You have 8 years in the BJK, if I recall. My sensei has 18 years...I've never heard talk down to students. I'm not comfortable with this "children" line you keep using. It seems to be part of that ever growing mentality of one person of higher rank looking down at those of lower rank, thinking that the colour of their belt dictates the level of constructive input and insight on offer.


    Oh okay...okay so when you say "give and take mentallity" you are talking about the difference between picking a fight and defending yourself. Gotcha. Thanks for clearing that up because I didn't understand what you meant by give and take...I thought you meant "not sharing info" when sparring.

    Thanks
    ~Nick
     
  10. Brian R. VanCise

    Brian R. VanCise MT Moderator Staff Member

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    I have trained for quite a while in the Bujinkan and while I am not a Budo Taijutsu only type of practitioner I can certainly see the benefits of training exactly the way Soke is teaching in Japan. I have met some Budo Taijutsu adepts that simply are down right scary. Most of these gentleman either lived in Japan or have taken multiple trips. They all seem to have worked very hard to eliminated the weaker points in their movement. Thus making their defense very, very good. In regards to realistic training we have to understand that any training is just a simulation of a real life encounter. Whether kata training, training a certain waza or sparring, rolling, etc. The important point that we probably can all agree on is that it is important to train and to continue to train and not fall off the wheel.

    What about your personal training in Budo Taijutsu do you find realistic and beneficial to your own personal protection skills? The art itself is great so what are you doing to bring out your skills?
     
  11. Grey Eyed Bandit

    Grey Eyed Bandit Master of Arts

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    Tell a newbie not to bend his back or bend his knees over his toes, and I guarantee you that for what it's worth, he's going to remember your admonitions better in kata training than in randori.

    I do. But I'll admit that the time limit is a bit beside the point, depending on the person.

    Depends. Sorry, poor answer, I know. But it's a good sign when they can bend their knees, move their feet and their arms aren't shaking too much anymore.

    In a perfect world, yes, but then you'd also have to train techniques full speed right from the beginning.

    I believe I wrote that last year, so that makes it nine.:)
    How many people have you had as a teacher on a regular basis?

    I look down upon lots of people of lower, higher and equal rank. It's got more to do with their personalities and their capabilities (or rather lack thereof) than their rank.

    Not only that. It also concerns the strategy you use within an altercation.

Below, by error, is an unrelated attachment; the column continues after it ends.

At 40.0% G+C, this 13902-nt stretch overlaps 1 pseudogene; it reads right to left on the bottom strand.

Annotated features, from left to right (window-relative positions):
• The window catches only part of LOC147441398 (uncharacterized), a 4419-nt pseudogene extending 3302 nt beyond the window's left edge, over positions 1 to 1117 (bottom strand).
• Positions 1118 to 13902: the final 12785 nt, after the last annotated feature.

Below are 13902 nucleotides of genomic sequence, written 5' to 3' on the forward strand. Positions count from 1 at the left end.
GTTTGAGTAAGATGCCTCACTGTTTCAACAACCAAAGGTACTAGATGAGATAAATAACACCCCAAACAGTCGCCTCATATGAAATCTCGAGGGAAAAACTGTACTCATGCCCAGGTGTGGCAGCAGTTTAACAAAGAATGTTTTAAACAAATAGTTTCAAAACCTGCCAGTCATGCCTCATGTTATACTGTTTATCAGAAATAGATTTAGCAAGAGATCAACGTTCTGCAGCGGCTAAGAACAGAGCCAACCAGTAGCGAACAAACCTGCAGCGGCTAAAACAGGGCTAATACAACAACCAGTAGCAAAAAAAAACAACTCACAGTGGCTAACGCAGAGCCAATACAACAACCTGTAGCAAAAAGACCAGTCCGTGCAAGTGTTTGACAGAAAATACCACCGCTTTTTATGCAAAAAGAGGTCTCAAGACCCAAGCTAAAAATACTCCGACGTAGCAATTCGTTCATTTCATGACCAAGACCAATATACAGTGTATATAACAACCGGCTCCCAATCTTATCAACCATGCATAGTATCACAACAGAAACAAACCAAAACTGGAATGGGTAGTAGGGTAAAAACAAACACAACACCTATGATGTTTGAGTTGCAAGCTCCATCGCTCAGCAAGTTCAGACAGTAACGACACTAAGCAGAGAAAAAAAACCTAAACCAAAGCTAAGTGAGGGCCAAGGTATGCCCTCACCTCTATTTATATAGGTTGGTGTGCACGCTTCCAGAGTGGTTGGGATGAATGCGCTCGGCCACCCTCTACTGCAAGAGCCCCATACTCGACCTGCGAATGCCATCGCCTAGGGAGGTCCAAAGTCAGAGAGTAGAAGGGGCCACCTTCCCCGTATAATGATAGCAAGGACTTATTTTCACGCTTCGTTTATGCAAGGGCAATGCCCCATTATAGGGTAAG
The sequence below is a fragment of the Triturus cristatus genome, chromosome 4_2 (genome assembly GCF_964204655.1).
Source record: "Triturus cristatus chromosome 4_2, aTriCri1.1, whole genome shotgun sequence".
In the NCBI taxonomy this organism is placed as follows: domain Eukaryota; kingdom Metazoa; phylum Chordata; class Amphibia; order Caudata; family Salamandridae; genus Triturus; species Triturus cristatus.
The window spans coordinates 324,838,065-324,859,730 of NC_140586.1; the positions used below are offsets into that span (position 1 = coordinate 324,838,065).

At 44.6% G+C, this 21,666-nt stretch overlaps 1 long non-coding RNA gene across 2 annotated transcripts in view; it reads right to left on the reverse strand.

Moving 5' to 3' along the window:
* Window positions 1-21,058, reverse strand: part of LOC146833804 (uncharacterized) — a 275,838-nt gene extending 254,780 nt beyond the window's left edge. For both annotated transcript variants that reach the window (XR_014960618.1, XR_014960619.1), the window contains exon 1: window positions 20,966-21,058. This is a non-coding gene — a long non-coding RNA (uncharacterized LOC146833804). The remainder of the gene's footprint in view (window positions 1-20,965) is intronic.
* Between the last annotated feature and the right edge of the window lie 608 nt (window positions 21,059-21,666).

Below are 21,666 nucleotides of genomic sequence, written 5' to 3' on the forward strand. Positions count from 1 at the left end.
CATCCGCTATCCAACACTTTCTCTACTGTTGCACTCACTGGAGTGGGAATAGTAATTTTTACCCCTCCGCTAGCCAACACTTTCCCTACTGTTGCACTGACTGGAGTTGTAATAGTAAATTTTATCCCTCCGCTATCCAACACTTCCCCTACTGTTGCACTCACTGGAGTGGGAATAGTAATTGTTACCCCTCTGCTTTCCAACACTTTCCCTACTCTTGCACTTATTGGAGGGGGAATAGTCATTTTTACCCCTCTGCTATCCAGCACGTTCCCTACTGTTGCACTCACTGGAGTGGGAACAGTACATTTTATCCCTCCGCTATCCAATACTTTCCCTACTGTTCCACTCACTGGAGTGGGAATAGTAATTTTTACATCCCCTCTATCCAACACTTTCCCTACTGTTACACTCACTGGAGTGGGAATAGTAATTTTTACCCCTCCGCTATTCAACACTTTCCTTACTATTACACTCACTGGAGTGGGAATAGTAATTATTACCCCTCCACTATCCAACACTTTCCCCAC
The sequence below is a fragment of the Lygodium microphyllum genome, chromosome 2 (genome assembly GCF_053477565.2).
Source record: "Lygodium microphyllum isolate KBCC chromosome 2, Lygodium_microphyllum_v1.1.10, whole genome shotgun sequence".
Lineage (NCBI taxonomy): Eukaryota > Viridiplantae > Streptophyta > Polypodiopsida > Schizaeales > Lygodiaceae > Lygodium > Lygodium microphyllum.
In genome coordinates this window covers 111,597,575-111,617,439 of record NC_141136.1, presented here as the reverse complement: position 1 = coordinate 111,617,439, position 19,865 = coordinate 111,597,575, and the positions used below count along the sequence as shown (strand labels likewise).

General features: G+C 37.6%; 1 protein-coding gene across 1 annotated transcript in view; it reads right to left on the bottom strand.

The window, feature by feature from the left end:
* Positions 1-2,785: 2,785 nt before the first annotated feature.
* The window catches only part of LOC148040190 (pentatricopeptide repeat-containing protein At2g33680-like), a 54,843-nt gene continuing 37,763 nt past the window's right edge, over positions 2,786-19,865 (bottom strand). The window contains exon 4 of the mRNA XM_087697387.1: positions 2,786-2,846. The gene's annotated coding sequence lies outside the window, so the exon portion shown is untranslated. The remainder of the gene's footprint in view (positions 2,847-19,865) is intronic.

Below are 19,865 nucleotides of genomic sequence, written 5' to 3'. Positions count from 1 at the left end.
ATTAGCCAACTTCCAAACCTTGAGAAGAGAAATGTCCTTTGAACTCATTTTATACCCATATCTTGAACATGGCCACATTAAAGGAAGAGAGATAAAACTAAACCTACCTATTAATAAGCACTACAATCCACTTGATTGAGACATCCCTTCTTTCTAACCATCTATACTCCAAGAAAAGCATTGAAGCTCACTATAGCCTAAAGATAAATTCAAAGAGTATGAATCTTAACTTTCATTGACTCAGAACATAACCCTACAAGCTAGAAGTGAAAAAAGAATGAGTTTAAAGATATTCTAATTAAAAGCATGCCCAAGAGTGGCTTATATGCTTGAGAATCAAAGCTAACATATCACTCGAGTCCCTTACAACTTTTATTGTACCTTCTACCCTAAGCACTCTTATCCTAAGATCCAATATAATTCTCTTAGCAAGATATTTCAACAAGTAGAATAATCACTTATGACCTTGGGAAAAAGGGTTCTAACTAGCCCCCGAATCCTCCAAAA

12. Brian R. VanCise

    Brian R. VanCise MT Moderator Staff Member

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    In the recent Bujin-Kan online newsletter Ed Martin has a good article about Hard and Soft and how it pertains to realistic training.
    http://www.bujinmag.com/index2.htm
    This is a good online newsletter that I feel helps to give you some better understandings of Budo Taijutsu.
     
  13. Rubber Tanto

    Rubber Tanto Orange Belt

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    wow...never really thought about that. Let's see, in 25 years, about 6 teachers. Then maybe a dozen people of impressive experience that I have met along the way who have spent some time with me to help me fine tune certain things or have just taught me some really valuable lessons.


    Okay...
     
  14. Grey Eyed Bandit

    Grey Eyed Bandit Master of Arts

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    I meant in the Bujinkan.
     
  15. Rubber Tanto

    Rubber Tanto Orange Belt

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    Aah. Thanks for clearing that up.
    2
     
  16. Grey Eyed Bandit

    Grey Eyed Bandit Master of Arts

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    Twelve altogether for me personally. I won't deny that I'm extremely spoiled, I've always had at least two different instructors at any given time. Currently I have four, with one acting as a stand-in.
     
  17. Rubber Tanto

    Rubber Tanto Orange Belt

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    wow! Cool!
    And you are telling me this because....?
     
  18. Bujingodai

    Bujingodai Brown Belt

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    This is a pretty friggin stupid discussion. A good pissing match for sure.
    Funny how people make fun of so many yet look silly themselves.
     
  19. Grey Eyed Bandit

    Grey Eyed Bandit Master of Arts

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    The fact that I'm spoiled might be one of the reasons you've found me coming across as condescending.
     
  20. Rubber Tanto

    Rubber Tanto Orange Belt

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    Man I'm lost...I don't even know where this line of questioning is leading...123